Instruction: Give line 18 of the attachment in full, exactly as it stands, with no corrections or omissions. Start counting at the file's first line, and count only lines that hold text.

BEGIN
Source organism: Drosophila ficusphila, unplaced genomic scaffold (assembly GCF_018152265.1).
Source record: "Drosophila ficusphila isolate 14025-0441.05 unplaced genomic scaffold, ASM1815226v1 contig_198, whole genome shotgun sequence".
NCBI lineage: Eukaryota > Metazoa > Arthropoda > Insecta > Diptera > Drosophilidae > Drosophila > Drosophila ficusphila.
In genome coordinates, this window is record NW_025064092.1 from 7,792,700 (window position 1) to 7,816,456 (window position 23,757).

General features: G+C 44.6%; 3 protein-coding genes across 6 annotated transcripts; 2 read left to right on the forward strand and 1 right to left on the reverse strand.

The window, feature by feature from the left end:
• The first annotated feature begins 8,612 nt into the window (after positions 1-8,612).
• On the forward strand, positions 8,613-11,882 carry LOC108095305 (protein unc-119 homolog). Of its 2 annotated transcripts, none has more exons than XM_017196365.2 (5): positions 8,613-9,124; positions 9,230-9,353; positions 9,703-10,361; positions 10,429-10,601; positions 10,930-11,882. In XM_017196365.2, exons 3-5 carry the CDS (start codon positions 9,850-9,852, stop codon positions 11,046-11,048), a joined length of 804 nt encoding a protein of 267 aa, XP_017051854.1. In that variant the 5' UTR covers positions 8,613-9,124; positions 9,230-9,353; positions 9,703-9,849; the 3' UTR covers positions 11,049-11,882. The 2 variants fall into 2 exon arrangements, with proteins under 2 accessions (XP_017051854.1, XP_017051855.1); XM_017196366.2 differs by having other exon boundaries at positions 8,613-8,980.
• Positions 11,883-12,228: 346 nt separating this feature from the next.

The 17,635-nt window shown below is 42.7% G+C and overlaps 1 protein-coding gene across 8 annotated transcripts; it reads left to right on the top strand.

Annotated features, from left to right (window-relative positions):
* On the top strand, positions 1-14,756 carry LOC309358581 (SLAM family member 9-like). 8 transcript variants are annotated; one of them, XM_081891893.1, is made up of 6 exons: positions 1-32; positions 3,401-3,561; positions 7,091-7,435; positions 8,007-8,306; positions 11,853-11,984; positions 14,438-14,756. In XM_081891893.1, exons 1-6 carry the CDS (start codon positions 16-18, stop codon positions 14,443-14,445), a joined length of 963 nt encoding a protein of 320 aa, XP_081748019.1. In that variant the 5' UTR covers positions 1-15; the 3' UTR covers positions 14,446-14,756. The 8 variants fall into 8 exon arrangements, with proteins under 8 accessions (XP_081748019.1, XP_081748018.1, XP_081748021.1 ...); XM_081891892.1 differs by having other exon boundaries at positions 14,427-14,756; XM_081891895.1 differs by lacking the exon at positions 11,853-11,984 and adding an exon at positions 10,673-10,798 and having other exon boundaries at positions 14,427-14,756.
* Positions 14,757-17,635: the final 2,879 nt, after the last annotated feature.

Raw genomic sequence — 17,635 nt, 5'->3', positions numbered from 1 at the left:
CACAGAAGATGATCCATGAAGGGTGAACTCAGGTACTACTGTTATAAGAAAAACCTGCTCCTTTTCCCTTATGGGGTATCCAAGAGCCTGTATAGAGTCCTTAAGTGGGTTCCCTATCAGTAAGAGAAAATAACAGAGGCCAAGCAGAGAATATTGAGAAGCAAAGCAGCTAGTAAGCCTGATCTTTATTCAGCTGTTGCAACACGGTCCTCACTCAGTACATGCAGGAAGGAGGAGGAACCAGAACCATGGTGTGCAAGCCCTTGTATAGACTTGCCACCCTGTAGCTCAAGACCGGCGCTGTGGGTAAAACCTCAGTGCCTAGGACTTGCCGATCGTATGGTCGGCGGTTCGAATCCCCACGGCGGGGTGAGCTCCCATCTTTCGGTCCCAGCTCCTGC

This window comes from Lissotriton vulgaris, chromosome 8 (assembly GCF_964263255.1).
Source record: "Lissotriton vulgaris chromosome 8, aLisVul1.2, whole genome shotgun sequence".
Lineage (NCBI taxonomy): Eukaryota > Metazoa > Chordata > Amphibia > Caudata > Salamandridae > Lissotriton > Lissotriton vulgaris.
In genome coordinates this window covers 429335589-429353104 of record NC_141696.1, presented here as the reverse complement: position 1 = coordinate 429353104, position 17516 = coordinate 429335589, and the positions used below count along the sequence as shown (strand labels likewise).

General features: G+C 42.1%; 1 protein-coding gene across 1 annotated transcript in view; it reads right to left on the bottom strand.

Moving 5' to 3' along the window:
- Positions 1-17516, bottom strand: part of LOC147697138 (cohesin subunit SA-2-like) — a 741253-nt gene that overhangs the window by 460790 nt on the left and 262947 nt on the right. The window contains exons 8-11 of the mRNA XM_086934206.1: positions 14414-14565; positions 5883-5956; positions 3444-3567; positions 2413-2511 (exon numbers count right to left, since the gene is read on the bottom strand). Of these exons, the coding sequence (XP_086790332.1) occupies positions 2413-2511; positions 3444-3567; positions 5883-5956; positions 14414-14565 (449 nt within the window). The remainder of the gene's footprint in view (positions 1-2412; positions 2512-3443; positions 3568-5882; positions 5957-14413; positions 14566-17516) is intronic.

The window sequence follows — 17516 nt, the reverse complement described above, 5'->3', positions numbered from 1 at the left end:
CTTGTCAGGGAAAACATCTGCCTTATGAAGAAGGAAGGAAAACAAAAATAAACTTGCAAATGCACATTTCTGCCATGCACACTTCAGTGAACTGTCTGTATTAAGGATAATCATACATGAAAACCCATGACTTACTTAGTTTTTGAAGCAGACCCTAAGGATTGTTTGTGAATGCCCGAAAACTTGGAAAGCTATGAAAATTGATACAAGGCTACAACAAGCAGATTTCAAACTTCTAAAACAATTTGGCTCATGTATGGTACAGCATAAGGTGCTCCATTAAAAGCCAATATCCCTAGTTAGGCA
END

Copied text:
Lineage (NCBI taxonomy): Eukaryota > Metazoa > Chordata > Amphibia > Caudata > Salamandridae > Lissotriton > Lissotriton vulgaris.